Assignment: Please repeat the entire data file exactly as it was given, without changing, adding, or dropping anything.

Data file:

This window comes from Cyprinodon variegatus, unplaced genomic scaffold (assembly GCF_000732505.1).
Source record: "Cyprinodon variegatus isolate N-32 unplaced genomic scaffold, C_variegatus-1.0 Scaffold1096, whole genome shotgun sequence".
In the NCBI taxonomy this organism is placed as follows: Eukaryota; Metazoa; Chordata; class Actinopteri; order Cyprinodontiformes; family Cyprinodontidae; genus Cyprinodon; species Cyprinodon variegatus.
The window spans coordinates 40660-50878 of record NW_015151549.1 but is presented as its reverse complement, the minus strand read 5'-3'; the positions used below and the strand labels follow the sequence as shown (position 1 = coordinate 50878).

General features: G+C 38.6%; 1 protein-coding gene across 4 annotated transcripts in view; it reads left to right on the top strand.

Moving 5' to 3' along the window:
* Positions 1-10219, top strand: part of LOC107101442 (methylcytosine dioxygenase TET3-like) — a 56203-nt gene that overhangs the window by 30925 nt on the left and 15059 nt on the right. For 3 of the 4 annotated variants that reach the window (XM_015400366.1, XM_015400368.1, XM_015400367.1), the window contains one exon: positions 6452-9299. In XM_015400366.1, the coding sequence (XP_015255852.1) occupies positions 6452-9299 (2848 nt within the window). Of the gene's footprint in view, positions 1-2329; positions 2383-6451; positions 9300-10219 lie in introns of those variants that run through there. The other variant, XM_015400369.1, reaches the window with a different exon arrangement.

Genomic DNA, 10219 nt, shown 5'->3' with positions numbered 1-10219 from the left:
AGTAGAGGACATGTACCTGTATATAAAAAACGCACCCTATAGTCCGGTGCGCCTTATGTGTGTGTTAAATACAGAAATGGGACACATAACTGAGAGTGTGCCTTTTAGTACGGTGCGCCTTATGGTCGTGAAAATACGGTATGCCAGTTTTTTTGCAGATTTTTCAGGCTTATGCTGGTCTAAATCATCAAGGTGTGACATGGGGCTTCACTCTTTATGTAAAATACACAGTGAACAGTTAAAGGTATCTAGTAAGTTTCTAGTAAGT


This window comes from Cyprinodon variegatus, unplaced genomic scaffold (assembly GCF_000732505.1).
Source record: "Cyprinodon variegatus isolate N-32 unplaced genomic scaffold, C_variegatus-1.0 Scaffold1096, whole genome shotgun sequence".
In the NCBI taxonomy this organism is placed as follows: Eukaryota; Metazoa; Chordata; class Actinopteri; order Cyprinodontiformes; family Cyprinodontidae; genus Cyprinodon; species Cyprinodon variegatus.
The window spans coordinates 40660-50878 of record NW_015151549.1 but is presented as its reverse complement, the minus strand read 5'-3'; the positions used below and the strand labels follow the sequence as shown (position 1 = coordinate 50878).

General features: G+C 38.6%; 1 protein-coding gene across 4 annotated transcripts in view; it reads left to right on the top strand.

Moving 5' to 3' along the window:
* Positions 1-10219, top strand: part of LOC107101442 (methylcytosine dioxygenase TET3-like) — a 56203-nt gene that overhangs the window by 30925 nt on the left and 15059 nt on the right. For 3 of the 4 annotated variants that reach the window (XM_015400366.1, XM_015400368.1, XM_015400367.1), the window contains one exon: positions 6452-9299. In XM_015400366.1, the coding sequence (XP_015255852.1) occupies positions 6452-9299 (2848 nt within the window). Of the gene's footprint in view, positions 1-2329; positions 2383-6451; positions 9300-10219 lie in introns of those variants that run through there. The other variant, XM_015400369.1, reaches the window with a different exon arrangement.

Genomic DNA, 10219 nt, shown 5'->3' with positions numbered 1-10219 from the left:
AGTAGAGGACATGTACCTGTATATAAAAAACGCACCCTATAGTCCGGTGCGCCTTATGTGTGTGTTAAATACAGAAATGGGACACATAACTGAGAGTGTGCCTTTTAGTACGGTGCGCCTTATGGTCGTGAAAATACGGTATGCCAGTTTTTTTGCAGATTTTTCAGGCTTATGCTGGTCTAAATCATCAAGGTGTGACATGGGGCTTCACTCTTTATGTAAAATACACAGTGAACAGTTAAAGGTATCTAGTAAGTTTCTAGTAAGT